Reference Monitors

Categories: Security

While reading some security books, I came across the term “reference monitor” a number of times. The books never really described it fully; the summary was something like “a component which validates all accesses from subjects to objects”.

I therefore researched a little, and found that the Linux Security Module (LSM) layer is an example of a reference monitor. The SELinux implementation of LSM is therefore also a reference monitor - and probably the sort of thing that the academic references mean.

With SELinux, a “security policy” is defined for the system, indicating which “labels” a caller (subject) needs to have in order to be able to access some resource such as a data-file, device-file, or network port. The SELinux layer within the kernel then intercepts every system-call made by a userspace program and validates it against the security policy.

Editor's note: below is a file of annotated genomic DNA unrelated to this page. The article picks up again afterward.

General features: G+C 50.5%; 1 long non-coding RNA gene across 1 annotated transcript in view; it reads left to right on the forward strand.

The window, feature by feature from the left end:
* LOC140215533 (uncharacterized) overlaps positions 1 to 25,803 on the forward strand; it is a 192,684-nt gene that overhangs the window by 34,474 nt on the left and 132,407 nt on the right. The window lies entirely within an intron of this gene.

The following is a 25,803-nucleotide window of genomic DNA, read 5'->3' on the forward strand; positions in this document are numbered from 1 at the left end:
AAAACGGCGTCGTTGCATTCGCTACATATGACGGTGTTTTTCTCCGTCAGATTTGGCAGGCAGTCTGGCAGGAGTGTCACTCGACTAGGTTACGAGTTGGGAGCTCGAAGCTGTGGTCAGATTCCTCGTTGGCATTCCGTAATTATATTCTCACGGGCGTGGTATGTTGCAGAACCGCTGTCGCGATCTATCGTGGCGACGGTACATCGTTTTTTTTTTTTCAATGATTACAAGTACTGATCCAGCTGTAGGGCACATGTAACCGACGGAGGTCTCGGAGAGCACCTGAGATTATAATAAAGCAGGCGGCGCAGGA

Now the concept is a lot clearer to me…

A reference monitor can also be built in user-space for controlling access within a program, apparently. Maybe something like Spring’s aspect-oriented security annotations qualify?

Having a “reference monitor” was part of the old TCSEC certification standard which was replaced by the Common Criteria standard in 2005.